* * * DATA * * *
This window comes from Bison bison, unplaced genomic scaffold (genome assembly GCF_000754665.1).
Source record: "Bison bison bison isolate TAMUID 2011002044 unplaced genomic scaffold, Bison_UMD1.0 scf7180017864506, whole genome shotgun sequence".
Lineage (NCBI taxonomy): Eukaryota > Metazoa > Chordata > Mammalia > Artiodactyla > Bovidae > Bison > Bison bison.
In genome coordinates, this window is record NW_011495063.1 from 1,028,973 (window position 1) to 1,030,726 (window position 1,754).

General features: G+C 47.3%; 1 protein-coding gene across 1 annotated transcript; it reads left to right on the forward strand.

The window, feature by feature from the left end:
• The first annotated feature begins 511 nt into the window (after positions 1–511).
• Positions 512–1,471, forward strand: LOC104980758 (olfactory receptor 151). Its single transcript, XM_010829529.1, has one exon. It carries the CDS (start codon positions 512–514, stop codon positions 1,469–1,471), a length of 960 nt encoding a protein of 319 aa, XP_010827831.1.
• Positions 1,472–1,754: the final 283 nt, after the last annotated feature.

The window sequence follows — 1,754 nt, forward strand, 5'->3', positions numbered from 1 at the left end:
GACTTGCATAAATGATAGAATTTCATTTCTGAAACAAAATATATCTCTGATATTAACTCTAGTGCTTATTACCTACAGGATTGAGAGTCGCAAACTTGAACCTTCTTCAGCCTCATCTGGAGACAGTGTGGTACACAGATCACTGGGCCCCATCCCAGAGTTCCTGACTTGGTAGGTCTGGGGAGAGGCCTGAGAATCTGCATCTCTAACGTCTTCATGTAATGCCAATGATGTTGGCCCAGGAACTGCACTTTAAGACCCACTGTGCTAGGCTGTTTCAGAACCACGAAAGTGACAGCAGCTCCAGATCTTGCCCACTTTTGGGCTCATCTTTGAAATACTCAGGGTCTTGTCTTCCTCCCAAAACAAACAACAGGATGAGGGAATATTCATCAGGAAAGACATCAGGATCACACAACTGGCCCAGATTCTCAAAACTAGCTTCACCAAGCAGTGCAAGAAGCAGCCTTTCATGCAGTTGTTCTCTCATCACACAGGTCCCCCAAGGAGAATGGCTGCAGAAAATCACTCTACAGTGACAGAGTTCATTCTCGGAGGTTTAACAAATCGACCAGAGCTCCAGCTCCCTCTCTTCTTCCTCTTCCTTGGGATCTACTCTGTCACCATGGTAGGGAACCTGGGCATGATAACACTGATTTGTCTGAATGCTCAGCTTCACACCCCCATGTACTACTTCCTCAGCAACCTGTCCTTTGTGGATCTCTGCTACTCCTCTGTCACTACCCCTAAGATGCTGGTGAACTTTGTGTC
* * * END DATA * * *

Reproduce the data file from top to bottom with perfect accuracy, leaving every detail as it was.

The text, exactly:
This window comes from Bison bison, unplaced genomic scaffold (genome assembly GCF_000754665.1).
Source record: "Bison bison bison isolate TAMUID 2011002044 unplaced genomic scaffold, Bison_UMD1.0 scf7180017864506, whole genome shotgun sequence".
Lineage (NCBI taxonomy): Eukaryota > Metazoa > Chordata > Mammalia > Artiodactyla > Bovidae > Bison > Bison bison.
In genome coordinates, this window is record NW_011495063.1 from 1,028,973 (window position 1) to 1,030,726 (window position 1,754).

General features: G+C 47.3%; 1 protein-coding gene across 1 annotated transcript; it reads left to right on the forward strand.

The window, feature by feature from the left end:
• The first annotated feature begins 511 nt into the window (after positions 1–511).
• Positions 512–1,471, forward strand: LOC104980758 (olfactory receptor 151). Its single transcript, XM_010829529.1, has one exon. It carries the CDS (start codon positions 512–514, stop codon positions 1,469–1,471), a length of 960 nt encoding a protein of 319 aa, XP_010827831.1.
• Positions 1,472–1,754: the final 283 nt, after the last annotated feature.

The window sequence follows — 1,754 nt, forward strand, 5'->3', positions numbered from 1 at the left end:
GACTTGCATAAATGATAGAATTTCATTTCTGAAACAAAATATATCTCTGATATTAACTCTAGTGCTTATTACCTACAGGATTGAGAGTCGCAAACTTGAACCTTCTTCAGCCTCATCTGGAGACAGTGTGGTACACAGATCACTGGGCCCCATCCCAGAGTTCCTGACTTGGTAGGTCTGGGGAGAGGCCTGAGAATCTGCATCTCTAACGTCTTCATGTAATGCCAATGATGTTGGCCCAGGAACTGCACTTTAAGACCCACTGTGCTAGGCTGTTTCAGAACCACGAAAGTGACAGCAGCTCCAGATCTTGCCCACTTTTGGGCTCATCTTTGAAATACTCAGGGTCTTGTCTTCCTCCCAAAACAAACAACAGGATGAGGGAATATTCATCAGGAAAGACATCAGGATCACACAACTGGCCCAGATTCTCAAAACTAGCTTCACCAAGCAGTGCAAGAAGCAGCCTTTCATGCAGTTGTTCTCTCATCACACAGGTCCCCCAAGGAGAATGGCTGCAGAAAATCACTCTACAGTGACAGAGTTCATTCTCGGAGGTTTAACAAATCGACCAGAGCTCCAGCTCCCTCTCTTCTTCCTCTTCCTTGGGATCTACTCTGTCACCATGGTAGGGAACCTGGGCATGATAACACTGATTTGTCTGAATGCTCAGCTTCACACCCCCATGTACTACTTCCTCAGCAACCTGTCCTTTGTGGATCTCTGCTACTCCTCTGTCACTACCCCTAAGATGCTGGTGAACTTTGTGTC